Intro

 

The application of AI to predictive maintenance has emerged as a transformative force in the oil and gas industry. Establishing predictions regarding asset health conditions allowing for a proactive approach to managing corrosion and other anomalies. This way, the industry can mitigate wear and tear impacts while increasing efficiency and safety.

The use of AI-powered predictive maintenance can avoid costly unplanned downtime. However, the application of such an innovative solution comes with its uncertainties and challenges. In this blogpost, we will dive into the urgency and the bottlenecks of adopting AI to execute predictive maintenance.

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How does AI apply to predictive maintenance?

 

By continuously monitoring equipment data, predictive algorithms can pinpoint patterns and identify potential issues, allowing maintenance professionals to address problems early on. The integration between the Internet of Things (IoT) and Artificial Intelligence (AI) enables automated monitoring of real-time data. The process consists of using historical data and analytics to establish behavior patterns and forecast when an asset is likely to fail and identify the root cause of the problem.

However, historical data does not equal processed data, and AI-powered predictive maintenance requires historical data to be properly contextualized for the accuracy of analysis. By integrating field data into trained algorithms and connecting them to a digital ecosystem, industries can leverage the power of data-driven insights to detect and prevent damages more efficiently and accurately with budget predictability.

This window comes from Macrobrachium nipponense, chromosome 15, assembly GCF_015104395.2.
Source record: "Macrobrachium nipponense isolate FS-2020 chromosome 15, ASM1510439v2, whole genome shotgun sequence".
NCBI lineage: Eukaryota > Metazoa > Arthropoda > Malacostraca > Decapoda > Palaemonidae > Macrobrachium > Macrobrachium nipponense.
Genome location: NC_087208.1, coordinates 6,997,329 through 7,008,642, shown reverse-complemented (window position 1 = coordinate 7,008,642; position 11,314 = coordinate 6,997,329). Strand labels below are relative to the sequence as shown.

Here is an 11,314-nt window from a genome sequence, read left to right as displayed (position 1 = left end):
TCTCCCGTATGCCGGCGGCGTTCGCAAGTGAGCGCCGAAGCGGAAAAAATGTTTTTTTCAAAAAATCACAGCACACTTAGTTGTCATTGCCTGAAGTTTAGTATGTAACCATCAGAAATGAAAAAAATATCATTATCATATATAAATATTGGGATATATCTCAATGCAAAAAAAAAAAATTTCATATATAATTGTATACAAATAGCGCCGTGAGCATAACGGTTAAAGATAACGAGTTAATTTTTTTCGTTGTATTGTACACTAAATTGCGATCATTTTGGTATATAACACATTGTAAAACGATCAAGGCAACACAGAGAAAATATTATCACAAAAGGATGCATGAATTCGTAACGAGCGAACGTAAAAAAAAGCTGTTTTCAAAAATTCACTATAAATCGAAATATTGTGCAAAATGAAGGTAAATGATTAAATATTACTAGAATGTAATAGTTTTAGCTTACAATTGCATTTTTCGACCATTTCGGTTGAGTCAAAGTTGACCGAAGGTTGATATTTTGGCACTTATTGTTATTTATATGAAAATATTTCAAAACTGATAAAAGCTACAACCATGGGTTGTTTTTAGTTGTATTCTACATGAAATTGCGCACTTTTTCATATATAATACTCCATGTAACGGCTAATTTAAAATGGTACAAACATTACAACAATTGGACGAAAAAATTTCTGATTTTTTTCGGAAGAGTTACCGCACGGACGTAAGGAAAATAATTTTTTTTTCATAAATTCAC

Additionally, the adoption of pattern recognition algorithms such as Computer Vision can aid in detecting hidden defects and damaged areas that could be difficult to locate in a visual manner. Besides that, deep learning algorithms are also key to guiding the learning process, which allows the computer to reach accuracy by learning from experience.

Therefore, it’s crucial to understand the specifics of how this technology is managed.

 

Obstacles in adopting AI for predictive maintenance

 

Oil and gas companies have been driving huge operations for decades, which generates a massive amount of untreated historical data. However, to properly forecast errors and schedule maintenance plans, all equipment data must be contextualized to a single channel. For this to happen, AI-powered predictive maintenance requires rethinking on how companies safeguard their assets.

Beyond the urgence of properly treating data, the cost of unplanned downtime is enormous. A November 2021 report from IoT Analytics estimated that the $6.9 billion predictive maintenance market would reach $28.2 billion by 2026. To face this scenario, a deep change in the organization’s culture is needed, which would only come by workforce engagement.